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Tuesday, Dec 06, 2022

Lawyer: Hong Kong football fans who booed national anthem may have broken law

Lawyer: Hong Kong football fans who booed national anthem may have broken law

Some fans heard booing as ‘March of the Volunteers’ played when Hong Kong took on Myanmar on Saturday.

Football fans who booed the Chinese national anthem at a weekend match could be in breach of a Hong Kong law that criminalised displays of disrespect to the song, a lawyer warned on Sunday.

The match between the city’s representative team and Myanmar at Hong Kong Stadium on Saturday evening, which attracted a crowd of more than 12,000, was the first home match for the local football team since the National Anthem Ordinance was enacted two years ago.

Solicitor Vitus Leung Wing-hang said police, who were present at the match and videoed spectators as “March of the Volunteers” was played, could take action if the evidence supported it or if complaints were made.

Fans at the match on Saturday.


“The ordinance regulates that people must stand solemnly and deport themselves with dignity when the national anthem is being played and sung,” he said. “Those who intentionally booed, turned around or made indecent gestures are all evidence [of breaches of the law].”

But Leung admitted it might be difficult for police to identify and trace those responsible, especially as the spectators were all wearing masks. Fans might argue that they did not engage in illegal behaviour deliberately but it was the result of other factors, he said, adding validity of that argument would be up to the courts to decide.

The booing, on a much smaller scale than what was heard at earlier incidents, stirred up controversy on social media. Some complained authorities and police were excessively surveilling the public.

“We went to support our Hong Kong team, but instead we were monitored,” a Facebook user wrote.

Another user said: “It will be a joke to force residents to love the country.”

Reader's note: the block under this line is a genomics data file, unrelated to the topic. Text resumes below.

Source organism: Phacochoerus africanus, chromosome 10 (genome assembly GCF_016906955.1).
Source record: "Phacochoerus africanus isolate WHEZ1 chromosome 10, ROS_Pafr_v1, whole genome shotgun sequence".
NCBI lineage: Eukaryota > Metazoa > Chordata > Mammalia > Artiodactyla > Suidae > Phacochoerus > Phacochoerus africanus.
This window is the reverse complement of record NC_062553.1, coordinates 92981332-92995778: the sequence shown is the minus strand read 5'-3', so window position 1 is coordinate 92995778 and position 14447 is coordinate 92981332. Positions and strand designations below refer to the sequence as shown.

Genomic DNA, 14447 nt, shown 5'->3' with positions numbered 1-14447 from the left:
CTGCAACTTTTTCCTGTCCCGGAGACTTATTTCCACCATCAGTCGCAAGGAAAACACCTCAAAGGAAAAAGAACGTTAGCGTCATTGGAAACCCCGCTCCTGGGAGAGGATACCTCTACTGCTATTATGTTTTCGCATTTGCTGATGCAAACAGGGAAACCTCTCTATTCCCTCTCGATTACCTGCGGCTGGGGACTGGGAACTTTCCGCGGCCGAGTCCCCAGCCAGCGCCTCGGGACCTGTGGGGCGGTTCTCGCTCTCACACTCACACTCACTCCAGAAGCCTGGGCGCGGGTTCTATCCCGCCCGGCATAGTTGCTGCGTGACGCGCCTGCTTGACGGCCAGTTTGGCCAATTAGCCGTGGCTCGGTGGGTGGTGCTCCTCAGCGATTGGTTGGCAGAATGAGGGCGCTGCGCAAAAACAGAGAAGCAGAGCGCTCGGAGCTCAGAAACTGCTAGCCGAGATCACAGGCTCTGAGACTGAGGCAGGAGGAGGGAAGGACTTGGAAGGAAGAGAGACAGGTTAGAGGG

Others criticised what they called the politicisation of sports events and damage to the city’s image.

“It indeed destroyed the atmosphere of the football match,” one internet user wrote.

Another said: “Hong Kong is disappointing. It was an international match and there were many others who were watching it. Why make it so unpleasant?”

Police on Sunday said no one had been arrested, but the force would carry out its duties in line with the law and take enforcement action if any illegal behaviour was found.

The ordinance, enacted in June 2020, states people must stand solemnly and “deport themselves with dignity” when the anthem is played on certain occasions, including major sporting events, and they should not behave in a disrespectful manner.

Anyone convicted of an intentional insult to the anthem can face up to three years in jail and a maximum fine of HK$50,000 (US$6,370).

Police can charge people up to two years after the alleged offence, as opposed to six months for many minor crimes.

The bill was introduced in 2017 after Hong Kong football fans began to boo the anthem in 2015 against a backdrop of anti-China sentiment in the city.

But the legislation triggered a row as critics complained about its vague wording and effect on the city’s freedom of speech, although the government insisted most people would be unaffected by it.

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